Summary and Info
The organized gangs of robbers and killers who roamed the Midwest and Southwest from the 1860s to the 1930s went to the same school and were succored by each other's notoriety. So Paul I. Wellman makes a case for "the contagious nature of crime." William Quantrill and his guerrillas established a criminal tradition that was to link the James, Dalton, Doolin, Jennings, and Cook gangs; Belle and Henry Starr; Pretty Boy Floyd; and others in "a long and crooked train of unbroken personal connections."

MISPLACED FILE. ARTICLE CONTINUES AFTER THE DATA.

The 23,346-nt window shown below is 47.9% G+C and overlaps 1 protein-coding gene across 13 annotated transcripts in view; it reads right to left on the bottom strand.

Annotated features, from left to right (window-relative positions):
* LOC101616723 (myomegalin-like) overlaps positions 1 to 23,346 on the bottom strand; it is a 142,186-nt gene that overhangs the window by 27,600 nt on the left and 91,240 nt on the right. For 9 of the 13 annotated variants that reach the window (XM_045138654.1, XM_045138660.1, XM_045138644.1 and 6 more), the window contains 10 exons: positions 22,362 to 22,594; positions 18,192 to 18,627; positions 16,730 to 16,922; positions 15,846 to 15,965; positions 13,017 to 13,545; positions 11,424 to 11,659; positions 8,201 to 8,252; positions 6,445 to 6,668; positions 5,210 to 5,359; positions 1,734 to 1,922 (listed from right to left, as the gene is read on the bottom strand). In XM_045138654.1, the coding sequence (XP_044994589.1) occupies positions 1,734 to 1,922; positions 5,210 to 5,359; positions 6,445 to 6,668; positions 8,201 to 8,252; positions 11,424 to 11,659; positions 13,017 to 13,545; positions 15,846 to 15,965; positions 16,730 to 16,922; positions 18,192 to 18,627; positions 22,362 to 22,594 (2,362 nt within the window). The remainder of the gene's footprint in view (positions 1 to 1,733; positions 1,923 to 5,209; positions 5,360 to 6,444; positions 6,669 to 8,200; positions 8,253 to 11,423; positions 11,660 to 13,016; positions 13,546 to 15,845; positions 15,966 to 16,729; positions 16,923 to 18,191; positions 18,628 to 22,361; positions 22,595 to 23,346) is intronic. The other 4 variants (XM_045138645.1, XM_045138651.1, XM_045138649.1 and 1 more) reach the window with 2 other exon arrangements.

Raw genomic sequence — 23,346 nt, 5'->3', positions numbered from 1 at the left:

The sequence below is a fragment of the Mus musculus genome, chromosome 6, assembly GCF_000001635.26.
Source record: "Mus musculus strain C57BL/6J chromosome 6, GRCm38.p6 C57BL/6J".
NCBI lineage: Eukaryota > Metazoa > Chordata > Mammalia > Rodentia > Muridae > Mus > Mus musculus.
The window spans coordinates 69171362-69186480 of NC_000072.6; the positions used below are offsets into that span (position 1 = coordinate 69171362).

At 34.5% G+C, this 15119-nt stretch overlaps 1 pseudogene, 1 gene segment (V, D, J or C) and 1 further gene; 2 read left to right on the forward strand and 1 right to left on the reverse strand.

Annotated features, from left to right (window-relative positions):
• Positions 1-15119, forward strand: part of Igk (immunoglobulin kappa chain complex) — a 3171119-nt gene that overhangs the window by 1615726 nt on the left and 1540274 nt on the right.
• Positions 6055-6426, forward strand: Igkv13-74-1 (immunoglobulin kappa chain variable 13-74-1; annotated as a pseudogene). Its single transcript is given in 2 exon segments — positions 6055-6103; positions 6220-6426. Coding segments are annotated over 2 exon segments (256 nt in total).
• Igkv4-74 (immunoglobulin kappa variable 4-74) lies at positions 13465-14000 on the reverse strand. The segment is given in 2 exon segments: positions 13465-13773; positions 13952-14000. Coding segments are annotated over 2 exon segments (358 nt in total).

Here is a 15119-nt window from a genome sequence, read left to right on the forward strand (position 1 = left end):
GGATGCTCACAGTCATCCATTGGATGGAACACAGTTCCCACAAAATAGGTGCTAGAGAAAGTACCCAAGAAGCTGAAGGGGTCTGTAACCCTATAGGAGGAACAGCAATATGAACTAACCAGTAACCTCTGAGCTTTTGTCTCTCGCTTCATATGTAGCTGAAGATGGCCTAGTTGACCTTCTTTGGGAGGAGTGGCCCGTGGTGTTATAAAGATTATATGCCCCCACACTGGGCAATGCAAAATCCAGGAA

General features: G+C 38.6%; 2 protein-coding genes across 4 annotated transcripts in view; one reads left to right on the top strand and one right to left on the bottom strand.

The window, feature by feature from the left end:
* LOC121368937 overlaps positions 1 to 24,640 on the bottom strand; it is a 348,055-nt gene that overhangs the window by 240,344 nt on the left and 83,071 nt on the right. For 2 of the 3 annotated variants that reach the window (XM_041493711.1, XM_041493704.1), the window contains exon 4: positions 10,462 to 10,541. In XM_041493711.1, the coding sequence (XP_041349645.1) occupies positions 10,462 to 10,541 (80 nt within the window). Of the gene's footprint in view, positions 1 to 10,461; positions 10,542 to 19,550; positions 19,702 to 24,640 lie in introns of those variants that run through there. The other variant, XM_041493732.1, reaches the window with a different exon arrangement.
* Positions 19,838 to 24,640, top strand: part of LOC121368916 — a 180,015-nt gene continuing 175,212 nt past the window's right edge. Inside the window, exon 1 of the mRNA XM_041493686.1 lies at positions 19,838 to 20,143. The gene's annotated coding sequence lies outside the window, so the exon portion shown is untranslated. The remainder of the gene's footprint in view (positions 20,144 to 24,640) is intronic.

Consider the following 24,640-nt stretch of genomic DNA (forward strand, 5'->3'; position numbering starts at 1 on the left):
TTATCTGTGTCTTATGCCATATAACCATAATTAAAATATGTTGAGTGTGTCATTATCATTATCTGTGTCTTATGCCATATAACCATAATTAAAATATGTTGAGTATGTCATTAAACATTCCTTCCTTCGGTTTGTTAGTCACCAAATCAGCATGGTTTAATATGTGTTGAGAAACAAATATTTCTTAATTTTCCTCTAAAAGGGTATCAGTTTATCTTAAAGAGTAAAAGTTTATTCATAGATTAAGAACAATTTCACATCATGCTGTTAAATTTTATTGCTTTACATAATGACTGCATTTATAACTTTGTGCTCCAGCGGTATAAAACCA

More About the Author
Paul Iselin Wellman (October 15, 1895 — September 17, 1966) was an American journalist, popular history and novel writer, and screenwriter, known for his books of the Wild West: Kansas, Oklahoma, Great Plains.
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